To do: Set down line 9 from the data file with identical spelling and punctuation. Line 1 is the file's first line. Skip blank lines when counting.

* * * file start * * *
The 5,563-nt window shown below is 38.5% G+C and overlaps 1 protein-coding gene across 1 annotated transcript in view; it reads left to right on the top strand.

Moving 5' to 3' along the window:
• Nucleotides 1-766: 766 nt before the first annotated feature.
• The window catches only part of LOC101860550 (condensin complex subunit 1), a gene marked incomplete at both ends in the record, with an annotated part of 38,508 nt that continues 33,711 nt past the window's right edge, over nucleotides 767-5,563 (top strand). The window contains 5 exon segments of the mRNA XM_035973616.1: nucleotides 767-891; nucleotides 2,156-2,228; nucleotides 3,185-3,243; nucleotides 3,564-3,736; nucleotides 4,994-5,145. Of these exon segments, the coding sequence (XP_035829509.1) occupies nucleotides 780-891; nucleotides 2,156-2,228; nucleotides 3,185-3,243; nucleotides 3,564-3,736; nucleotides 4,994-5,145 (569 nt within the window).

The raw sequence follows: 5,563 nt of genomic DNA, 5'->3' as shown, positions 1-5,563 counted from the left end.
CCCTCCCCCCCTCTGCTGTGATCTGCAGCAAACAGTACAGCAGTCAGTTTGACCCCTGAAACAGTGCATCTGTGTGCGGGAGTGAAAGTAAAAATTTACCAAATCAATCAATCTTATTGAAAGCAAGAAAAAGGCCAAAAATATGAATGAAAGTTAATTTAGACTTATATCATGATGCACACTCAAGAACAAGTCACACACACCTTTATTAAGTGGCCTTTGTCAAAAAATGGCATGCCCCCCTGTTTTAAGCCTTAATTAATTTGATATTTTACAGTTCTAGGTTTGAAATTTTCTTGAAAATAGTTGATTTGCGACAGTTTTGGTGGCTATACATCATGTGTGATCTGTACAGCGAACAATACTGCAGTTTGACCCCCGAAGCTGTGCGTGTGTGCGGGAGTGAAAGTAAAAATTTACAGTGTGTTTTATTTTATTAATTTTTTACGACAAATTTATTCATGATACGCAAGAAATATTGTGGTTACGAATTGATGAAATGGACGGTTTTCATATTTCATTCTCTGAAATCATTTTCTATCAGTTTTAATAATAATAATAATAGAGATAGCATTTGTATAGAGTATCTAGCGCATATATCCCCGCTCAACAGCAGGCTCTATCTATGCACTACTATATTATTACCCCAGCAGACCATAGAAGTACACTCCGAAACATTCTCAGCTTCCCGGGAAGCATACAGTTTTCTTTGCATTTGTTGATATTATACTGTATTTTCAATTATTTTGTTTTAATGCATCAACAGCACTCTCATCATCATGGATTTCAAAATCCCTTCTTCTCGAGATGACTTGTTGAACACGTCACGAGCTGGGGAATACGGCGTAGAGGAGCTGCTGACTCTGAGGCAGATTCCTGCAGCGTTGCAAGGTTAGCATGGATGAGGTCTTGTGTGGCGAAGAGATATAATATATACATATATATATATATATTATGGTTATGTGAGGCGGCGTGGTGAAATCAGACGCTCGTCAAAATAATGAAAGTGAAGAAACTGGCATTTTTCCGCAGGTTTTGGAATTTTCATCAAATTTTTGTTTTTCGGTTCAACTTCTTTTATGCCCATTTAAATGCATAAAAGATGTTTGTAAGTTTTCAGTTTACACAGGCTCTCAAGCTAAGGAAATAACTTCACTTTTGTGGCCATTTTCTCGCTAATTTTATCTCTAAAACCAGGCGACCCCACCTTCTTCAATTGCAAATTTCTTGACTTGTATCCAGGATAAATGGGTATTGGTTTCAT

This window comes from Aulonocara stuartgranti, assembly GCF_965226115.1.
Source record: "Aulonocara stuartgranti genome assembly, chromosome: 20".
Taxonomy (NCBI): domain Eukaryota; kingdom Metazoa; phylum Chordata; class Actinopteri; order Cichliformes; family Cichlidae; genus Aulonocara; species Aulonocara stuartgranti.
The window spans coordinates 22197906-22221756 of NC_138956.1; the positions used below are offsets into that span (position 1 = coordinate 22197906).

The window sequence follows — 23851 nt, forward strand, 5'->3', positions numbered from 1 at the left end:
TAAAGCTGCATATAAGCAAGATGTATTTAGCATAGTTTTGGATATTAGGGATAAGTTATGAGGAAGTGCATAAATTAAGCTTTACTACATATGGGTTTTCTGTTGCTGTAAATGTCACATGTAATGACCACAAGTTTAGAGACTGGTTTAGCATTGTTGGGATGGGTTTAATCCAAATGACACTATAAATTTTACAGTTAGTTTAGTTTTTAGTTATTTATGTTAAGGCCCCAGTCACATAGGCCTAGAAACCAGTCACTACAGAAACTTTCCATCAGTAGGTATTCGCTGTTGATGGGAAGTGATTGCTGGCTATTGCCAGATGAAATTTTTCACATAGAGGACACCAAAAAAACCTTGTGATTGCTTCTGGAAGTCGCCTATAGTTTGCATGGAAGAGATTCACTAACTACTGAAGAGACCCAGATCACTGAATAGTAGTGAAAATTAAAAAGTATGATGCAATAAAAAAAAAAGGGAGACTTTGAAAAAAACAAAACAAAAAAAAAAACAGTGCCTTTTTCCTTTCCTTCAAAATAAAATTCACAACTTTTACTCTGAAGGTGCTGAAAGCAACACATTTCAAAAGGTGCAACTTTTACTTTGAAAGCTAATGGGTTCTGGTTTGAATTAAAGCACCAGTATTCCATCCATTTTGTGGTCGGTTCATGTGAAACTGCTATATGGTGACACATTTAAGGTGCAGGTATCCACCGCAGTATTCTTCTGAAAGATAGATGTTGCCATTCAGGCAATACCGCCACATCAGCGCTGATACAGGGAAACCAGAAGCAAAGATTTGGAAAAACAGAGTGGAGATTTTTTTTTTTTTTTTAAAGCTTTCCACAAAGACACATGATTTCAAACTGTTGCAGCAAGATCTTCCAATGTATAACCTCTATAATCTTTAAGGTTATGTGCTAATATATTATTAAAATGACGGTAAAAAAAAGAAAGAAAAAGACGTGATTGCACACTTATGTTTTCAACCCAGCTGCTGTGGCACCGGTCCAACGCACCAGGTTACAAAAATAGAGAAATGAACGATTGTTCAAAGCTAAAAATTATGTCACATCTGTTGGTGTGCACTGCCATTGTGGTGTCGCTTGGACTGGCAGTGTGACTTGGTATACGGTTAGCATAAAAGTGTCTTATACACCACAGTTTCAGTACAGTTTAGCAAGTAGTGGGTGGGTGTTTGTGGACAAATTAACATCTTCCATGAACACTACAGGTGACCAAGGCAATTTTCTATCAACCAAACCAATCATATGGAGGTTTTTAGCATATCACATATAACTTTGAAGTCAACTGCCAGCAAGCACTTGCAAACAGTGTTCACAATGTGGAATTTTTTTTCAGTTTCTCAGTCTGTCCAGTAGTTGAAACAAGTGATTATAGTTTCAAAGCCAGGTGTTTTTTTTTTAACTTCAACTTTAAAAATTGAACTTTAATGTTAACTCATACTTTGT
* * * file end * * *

Taxonomy (NCBI): domain Eukaryota; kingdom Metazoa; phylum Chordata; class Actinopteri; order Cichliformes; family Cichlidae; genus Aulonocara; species Aulonocara stuartgranti.